A day at the market 

Little adventures and missteps in the real world

Last week I had my first experience as a seller at a “Vintage Market” in Porto. Although it felt as something completely out of my comfort zone, I thought it would be interesting and even kind of fun to meet potential local customers since most of my modest business is done online and to other continents.

Vintage and craft markets are plentiful in the new retro-cool life of Porto even if “vintage” (at least for clothing) seems to be a somewhat loosely used catch phrase for any item that has been used before and that, in the mind of most market visitors, should have a price range anywhere between €0.50 and €5.00.  Maybe vintage just has a nicer, more appealing ring to the vast majority who is actually interested in secondhand bargain hunting.

Originally used  to denote a year’s wine harvest, the term vintage has been adopted by the fashion world to define “a rare and authentic piece that represents the style of a particular couturier or era” (Gerval, 2008). The most common definition today is perhaps that advanced by J.E. Cornett, “most clothing considered vintage dates from the 1920s-early 1980s. Pre-1920s clothing is considered antique, while clothing newer than the mid-1980s has not reached vintage status – yet.” Even so, both Etsy and eBay classify as vintage items that are at least 20 years old thus making way to “90s vintage”. Of course, nowadays we are almost forced to agree with Pauline Weston Thomas of Fashion-Era , “there’s no doubt that whether or not an item is Vintage is in the eye of the beholder.”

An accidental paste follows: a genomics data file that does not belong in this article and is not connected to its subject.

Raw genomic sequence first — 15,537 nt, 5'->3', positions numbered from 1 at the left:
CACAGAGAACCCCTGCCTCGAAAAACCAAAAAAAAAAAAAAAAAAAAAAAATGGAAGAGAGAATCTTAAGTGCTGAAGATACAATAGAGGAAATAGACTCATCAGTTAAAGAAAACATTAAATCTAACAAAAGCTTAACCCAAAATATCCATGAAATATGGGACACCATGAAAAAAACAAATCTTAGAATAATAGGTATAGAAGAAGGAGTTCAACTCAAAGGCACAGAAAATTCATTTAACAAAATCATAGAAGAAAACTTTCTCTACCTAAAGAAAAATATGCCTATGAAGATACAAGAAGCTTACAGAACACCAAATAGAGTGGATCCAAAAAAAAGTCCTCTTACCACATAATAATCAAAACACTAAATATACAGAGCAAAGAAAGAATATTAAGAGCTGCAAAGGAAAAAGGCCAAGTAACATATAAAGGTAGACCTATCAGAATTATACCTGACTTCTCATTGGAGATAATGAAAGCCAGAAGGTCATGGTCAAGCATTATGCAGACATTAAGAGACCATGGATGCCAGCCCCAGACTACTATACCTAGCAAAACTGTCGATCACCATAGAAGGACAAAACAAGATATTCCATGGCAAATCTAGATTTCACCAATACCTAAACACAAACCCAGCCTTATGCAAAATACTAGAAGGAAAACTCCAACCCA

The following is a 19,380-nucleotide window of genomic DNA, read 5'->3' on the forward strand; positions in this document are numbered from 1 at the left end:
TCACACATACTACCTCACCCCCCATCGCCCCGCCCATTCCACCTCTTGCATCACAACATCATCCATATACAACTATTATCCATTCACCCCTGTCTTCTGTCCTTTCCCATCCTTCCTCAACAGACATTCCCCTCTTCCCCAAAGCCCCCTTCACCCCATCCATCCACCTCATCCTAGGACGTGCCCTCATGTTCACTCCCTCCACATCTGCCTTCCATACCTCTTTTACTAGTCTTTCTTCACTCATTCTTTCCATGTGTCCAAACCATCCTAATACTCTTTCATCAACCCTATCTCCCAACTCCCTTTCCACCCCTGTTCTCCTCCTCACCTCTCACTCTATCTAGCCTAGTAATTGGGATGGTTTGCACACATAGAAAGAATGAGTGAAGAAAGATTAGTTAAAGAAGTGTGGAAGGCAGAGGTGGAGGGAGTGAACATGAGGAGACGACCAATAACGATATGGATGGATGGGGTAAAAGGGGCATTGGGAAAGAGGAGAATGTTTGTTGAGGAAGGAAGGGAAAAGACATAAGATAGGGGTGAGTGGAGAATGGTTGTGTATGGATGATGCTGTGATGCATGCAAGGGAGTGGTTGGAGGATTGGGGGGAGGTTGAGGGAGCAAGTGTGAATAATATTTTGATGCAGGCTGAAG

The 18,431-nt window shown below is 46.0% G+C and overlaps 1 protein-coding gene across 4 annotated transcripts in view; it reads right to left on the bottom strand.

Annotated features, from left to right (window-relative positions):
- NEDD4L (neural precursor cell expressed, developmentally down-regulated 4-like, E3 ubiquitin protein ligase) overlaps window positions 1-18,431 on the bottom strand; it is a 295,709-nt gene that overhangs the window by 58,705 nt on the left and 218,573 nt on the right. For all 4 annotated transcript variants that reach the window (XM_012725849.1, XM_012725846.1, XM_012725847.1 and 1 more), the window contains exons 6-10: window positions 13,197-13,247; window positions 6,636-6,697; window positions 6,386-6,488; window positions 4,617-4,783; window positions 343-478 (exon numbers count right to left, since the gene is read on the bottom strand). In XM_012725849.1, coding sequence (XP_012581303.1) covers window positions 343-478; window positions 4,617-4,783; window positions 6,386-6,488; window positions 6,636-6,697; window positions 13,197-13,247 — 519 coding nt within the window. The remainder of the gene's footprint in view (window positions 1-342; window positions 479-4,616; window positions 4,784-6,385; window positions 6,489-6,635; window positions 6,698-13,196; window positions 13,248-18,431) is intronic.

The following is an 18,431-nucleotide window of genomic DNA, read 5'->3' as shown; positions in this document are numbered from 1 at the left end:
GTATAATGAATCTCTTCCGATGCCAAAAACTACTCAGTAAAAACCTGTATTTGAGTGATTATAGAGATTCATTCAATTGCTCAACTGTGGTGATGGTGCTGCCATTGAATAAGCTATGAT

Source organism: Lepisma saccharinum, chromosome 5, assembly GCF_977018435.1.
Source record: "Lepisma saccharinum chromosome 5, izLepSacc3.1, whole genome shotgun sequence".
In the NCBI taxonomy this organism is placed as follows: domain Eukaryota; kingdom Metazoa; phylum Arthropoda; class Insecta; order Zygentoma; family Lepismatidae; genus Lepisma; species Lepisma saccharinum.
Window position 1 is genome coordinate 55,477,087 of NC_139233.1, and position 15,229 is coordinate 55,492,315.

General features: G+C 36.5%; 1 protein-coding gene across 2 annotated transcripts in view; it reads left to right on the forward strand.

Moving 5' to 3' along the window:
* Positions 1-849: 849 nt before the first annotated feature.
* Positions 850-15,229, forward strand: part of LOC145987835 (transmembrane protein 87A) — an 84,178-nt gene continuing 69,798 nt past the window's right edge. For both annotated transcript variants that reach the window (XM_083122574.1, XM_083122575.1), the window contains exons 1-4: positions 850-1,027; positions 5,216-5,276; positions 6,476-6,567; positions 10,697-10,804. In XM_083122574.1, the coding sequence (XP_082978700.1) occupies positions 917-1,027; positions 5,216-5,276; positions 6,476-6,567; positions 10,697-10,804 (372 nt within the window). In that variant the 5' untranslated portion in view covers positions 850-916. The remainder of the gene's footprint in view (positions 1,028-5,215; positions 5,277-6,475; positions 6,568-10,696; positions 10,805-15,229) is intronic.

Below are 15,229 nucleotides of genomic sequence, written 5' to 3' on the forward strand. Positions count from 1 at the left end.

The growing popularity of secondhand shopping mainly connected with consumers eco-consciousness and  sustainability concerns as well as with the rise of “slow” and/or ethical fashion movements, has led to the erosion of  the negative social stigma for buying secondhand while vintage has developed into a “mega trend in clothing since the last decade all over the world, leading to major fashion brands launching collections inspired by vintage pieces or luxury haute couture houses digging into their archives to revive past designs. A number of second hand stores surfing on the trends also rename their stores as vintage” ( Cervellon, 2012).

Although the labels secondhand and vintage are close to become synonymous in consumers’ minds (Cervellon, Carey, and Harms 2012), I still think it’s important to make a clear distinction between them specially if you intend to keep some kind of integrity as a seller. 

The term second-hand refers to a piece of clothing which has been used before, despite the age of the clothes. Whether a second-hand cloth is vintage is determined by its age, and not the fact that it has been used (Mortara & Ironico, 2011).A  second-hand good is  also defined by the physical deterioration of the product, meaning that with every usage the product’s quality is reduced (Ohlwein 1990) even if it keeps it’s wearability. By comparison, vintage goods are not necessarily deteriorated or used (Cervellon, Carey, and Harms 2012).